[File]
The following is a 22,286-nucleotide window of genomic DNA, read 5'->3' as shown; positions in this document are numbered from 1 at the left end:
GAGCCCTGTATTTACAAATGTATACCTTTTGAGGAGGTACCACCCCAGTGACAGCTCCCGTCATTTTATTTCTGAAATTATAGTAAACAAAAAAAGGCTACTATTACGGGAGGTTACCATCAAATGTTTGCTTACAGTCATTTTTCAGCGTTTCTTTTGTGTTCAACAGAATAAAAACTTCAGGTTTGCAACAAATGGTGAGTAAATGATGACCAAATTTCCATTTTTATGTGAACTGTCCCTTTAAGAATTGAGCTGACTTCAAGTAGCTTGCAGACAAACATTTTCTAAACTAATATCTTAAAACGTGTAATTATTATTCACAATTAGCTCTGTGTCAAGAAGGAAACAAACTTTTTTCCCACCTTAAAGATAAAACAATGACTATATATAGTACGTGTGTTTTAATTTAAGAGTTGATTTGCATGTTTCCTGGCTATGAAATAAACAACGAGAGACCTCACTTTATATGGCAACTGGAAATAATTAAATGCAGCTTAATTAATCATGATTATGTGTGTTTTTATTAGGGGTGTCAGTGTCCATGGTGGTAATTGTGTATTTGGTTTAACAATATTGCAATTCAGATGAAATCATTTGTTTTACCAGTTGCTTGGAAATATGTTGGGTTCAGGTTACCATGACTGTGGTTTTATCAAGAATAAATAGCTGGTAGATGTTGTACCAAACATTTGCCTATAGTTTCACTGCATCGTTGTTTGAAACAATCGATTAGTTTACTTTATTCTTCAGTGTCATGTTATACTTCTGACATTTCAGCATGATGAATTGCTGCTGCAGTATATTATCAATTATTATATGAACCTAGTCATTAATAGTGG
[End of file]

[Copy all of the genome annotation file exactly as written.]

The following is a 22,286-nucleotide window of genomic DNA, read 5'->3' as shown; positions in this document are numbered from 1 at the left end:
GAGCCCTGTATTTACAAATGTATACCTTTTGAGGAGGTACCACCCCAGTGACAGCTCCCGTCATTTTATTTCTGAAATTATAGTAAACAAAAAAAGGCTACTATTACGGGAGGTTACCATCAAATGTTTGCTTACAGTCATTTTTCAGCGTTTCTTTTGTGTTCAACAGAATAAAAACTTCAGGTTTGCAACAAATGGTGAGTAAATGATGACCAAATTTCCATTTTTATGTGAACTGTCCCTTTAAGAATTGAGCTGACTTCAAGTAGCTTGCAGACAAACATTTTCTAAACTAATATCTTAAAACGTGTAATTATTATTCACAATTAGCTCTGTGTCAAGAAGGAAACAAACTTTTTTCCCACCTTAAAGATAAAACAATGACTATATATAGTACGTGTGTTTTAATTTAAGAGTTGATTTGCATGTTTCCTGGCTATGAAATAAACAACGAGAGACCTCACTTTATATGGCAACTGGAAATAATTAAATGCAGCTTAATTAATCATGATTATGTGTGTTTTTATTAGGGGTGTCAGTGTCCATGGTGGTAATTGTGTATTTGGTTTAACAATATTGCAATTCAGATGAAATCATTTGTTTTACCAGTTGCTTGGAAATATGTTGGGTTCAGGTTACCATGACTGTGGTTTTATCAAGAATAAATAGCTGGTAGATGTTGTACCAAACATTTGCCTATAGTTTCACTGCATCGTTGTTTGAAACAATCGATTAGTTTACTTTATTCTTCAGTGTCATGTTATACTTCTGACATTTCAGCATGATGAATTGCTGCTGCAGTATATTATCAATTATTATATGAACCTAGTCATTAATAGTGG